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Can Time Change? World Body Wants it To


Bob Dylan famously sang that “The times they are a changing,” but can time itself change? Well, apparently the people responsible for setting the official definitions for measures of weight, volume and so forth, the International Bureau of Weights and Measures, think that it can.

According to a report in the New York Times, the French based organization (known as BIPM from its French name) is considering changing what exactly constitutes a second. While the United States continues to shun the metric system and continues to use gallons and pounds etc., the entire world uses the same system for measuring time. But what if we got that wrong? Would all of time need to change?

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When we say “just a second” we do not literally mean it. Not in actual time anyway. But for all manner of sports competitions – running, for example, has records set in fractions of a second – any such change would be monumental, to say the least. Would leagues need to go back over all of their records and change their times?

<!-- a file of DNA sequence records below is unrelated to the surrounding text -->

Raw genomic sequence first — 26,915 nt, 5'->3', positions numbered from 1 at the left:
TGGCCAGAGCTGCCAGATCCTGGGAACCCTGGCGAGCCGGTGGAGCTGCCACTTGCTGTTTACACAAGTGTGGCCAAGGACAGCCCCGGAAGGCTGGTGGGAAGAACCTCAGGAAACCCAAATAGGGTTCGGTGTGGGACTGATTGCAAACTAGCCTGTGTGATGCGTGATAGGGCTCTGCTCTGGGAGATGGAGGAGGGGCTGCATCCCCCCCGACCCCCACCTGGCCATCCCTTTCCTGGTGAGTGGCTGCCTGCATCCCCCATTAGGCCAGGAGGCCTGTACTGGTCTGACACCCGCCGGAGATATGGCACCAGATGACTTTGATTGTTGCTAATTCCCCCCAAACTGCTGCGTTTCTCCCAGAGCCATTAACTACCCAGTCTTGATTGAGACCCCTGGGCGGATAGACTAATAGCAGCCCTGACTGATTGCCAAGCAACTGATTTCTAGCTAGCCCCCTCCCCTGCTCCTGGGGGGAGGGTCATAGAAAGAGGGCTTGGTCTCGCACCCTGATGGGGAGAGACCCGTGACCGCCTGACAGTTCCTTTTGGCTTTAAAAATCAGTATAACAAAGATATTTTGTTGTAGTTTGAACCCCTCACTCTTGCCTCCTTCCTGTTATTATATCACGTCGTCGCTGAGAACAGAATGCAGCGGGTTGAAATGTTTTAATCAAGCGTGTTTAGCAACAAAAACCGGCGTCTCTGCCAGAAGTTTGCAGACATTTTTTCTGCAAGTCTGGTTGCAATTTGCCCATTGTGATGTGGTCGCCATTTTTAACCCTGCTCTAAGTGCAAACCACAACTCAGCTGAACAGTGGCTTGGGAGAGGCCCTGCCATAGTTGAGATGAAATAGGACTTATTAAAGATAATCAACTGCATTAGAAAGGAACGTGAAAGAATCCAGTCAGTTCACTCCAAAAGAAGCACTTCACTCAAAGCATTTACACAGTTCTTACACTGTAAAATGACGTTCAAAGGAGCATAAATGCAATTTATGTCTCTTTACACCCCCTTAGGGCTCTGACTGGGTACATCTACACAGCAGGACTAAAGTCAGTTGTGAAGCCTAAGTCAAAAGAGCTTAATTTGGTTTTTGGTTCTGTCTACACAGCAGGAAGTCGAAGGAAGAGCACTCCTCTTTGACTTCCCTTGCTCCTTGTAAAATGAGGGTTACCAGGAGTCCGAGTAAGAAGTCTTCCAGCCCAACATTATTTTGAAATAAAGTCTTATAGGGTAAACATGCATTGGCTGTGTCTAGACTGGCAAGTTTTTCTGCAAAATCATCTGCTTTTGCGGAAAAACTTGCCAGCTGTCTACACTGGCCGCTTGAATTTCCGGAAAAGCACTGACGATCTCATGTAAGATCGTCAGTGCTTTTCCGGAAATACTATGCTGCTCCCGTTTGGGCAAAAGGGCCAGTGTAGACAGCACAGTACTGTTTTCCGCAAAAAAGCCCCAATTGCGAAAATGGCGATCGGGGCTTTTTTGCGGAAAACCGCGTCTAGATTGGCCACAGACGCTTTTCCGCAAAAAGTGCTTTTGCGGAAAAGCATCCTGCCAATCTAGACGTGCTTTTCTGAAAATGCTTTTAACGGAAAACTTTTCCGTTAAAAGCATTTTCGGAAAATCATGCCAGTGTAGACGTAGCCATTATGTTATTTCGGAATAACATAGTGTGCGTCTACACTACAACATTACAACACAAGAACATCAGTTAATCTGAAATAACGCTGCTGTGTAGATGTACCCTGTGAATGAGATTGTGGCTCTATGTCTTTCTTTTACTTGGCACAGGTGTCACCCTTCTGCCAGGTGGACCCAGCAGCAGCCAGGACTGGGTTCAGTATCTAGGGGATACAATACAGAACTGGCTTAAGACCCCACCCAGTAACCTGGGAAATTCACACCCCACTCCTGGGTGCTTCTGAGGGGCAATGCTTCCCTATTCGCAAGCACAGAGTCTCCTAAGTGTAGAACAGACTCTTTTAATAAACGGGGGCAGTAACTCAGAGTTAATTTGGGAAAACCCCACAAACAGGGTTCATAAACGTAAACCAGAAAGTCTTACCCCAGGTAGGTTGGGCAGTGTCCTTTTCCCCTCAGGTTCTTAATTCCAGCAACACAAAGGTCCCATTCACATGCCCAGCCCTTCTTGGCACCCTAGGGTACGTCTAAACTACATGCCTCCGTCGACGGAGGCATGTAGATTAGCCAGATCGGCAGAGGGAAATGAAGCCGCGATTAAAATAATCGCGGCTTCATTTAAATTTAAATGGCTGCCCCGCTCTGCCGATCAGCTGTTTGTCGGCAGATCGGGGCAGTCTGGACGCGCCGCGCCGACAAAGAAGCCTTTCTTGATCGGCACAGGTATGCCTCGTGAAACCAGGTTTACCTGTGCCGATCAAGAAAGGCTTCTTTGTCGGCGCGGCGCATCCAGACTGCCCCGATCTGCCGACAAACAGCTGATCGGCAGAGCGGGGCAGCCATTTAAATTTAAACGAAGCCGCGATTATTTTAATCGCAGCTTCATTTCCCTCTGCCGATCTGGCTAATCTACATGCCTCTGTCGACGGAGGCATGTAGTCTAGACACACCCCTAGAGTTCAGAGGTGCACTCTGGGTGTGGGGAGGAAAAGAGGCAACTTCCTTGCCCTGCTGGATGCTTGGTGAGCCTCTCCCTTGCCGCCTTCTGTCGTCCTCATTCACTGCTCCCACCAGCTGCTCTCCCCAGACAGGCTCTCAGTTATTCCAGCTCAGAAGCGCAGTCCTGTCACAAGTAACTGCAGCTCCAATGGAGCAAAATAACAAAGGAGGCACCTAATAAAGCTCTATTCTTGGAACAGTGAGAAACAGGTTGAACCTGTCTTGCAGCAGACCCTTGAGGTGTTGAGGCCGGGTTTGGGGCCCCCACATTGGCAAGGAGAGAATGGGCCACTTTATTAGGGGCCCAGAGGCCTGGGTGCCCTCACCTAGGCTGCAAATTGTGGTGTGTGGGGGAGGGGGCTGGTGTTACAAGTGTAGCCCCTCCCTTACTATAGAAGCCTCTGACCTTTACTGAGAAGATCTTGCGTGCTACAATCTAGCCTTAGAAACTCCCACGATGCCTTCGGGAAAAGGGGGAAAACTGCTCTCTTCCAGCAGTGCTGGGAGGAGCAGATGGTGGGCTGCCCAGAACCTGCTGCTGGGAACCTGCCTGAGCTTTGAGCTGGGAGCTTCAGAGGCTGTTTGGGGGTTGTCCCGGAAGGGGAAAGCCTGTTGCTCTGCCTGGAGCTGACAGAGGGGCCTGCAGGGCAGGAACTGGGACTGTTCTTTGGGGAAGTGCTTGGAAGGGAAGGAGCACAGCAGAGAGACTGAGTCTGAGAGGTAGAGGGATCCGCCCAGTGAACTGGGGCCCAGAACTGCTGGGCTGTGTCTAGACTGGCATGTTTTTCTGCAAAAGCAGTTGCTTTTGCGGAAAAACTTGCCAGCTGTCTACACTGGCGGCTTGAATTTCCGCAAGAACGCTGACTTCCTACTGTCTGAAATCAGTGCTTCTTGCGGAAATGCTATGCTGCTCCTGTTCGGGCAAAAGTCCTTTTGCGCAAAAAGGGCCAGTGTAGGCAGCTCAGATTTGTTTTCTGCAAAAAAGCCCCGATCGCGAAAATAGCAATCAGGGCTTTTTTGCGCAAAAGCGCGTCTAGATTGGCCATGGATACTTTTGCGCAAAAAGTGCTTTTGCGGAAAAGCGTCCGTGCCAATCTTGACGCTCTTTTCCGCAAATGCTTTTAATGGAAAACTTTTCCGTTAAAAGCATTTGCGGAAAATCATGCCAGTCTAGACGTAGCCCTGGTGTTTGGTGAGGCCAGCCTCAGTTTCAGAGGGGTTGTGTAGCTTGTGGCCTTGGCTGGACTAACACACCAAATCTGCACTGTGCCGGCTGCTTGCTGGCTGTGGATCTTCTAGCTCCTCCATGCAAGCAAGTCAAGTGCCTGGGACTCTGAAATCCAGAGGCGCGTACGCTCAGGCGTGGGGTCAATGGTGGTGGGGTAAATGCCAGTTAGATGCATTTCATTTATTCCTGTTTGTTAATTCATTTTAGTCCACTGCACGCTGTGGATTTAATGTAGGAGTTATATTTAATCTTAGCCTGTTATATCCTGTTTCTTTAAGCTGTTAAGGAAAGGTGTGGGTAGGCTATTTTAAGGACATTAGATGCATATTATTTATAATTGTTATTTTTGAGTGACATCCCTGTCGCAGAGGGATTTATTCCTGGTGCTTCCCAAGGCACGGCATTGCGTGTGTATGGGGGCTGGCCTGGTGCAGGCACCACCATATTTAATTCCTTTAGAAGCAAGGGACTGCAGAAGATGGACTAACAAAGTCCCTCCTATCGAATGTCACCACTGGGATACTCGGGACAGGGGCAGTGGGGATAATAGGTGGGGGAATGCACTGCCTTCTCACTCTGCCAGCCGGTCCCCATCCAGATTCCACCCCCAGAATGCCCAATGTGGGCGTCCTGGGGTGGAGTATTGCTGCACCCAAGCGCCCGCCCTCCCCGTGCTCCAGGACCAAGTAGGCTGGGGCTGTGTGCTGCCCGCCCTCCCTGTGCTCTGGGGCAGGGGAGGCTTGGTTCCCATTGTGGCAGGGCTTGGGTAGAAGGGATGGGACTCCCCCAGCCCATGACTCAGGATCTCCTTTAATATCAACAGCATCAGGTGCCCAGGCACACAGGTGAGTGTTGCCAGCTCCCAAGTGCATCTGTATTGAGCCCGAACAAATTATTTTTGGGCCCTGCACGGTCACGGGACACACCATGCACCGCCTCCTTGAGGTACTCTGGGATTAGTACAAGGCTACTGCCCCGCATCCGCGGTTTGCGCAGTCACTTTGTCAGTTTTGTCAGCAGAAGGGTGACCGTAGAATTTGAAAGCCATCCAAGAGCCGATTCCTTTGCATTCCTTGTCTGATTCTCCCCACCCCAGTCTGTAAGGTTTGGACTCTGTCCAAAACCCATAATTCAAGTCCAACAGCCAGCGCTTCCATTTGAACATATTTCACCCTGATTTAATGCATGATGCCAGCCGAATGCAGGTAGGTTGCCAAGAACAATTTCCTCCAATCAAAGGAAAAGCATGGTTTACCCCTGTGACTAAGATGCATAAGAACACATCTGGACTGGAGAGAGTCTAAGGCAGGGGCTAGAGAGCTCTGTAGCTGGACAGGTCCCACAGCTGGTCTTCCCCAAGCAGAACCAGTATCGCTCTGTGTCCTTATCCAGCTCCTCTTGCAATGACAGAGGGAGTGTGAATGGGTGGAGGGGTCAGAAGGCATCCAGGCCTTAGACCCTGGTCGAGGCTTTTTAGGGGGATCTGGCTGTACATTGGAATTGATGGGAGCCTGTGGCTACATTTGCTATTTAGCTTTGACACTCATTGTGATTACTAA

And that is not all. Weights and distances are also linked to time so the definition of a meter or a mile might also need to change. The length of a meter is based on the time that light travels. And the weight of a liter is based on the kilogram: one liter of water weighs one kilogram. So would a change to the length of a second mean a change to all other measurements too, or would they merely change the definitions of weights and volumes to spare the world such a nightmare scenario?

“All the units now are not autonomous units, but they are all depending on the second,” Noël C. Dimarcq, a physicist and the president of the B.I.P.M.’s consultative committee for time and frequency, explained to the New York Times.

So, why are the scientists making a change at all? Well, it is not definite yet if there will be a change to the definition of a second, but the problem is that as the science changes, as our understanding of time and light and so forth progresses, there is a need to update such things as time from time to time. The B.I.P.M. expects to complete its work by 2026. But don’t worry, a change to the length of a second would be so minuscule that it will not even be noticeable.



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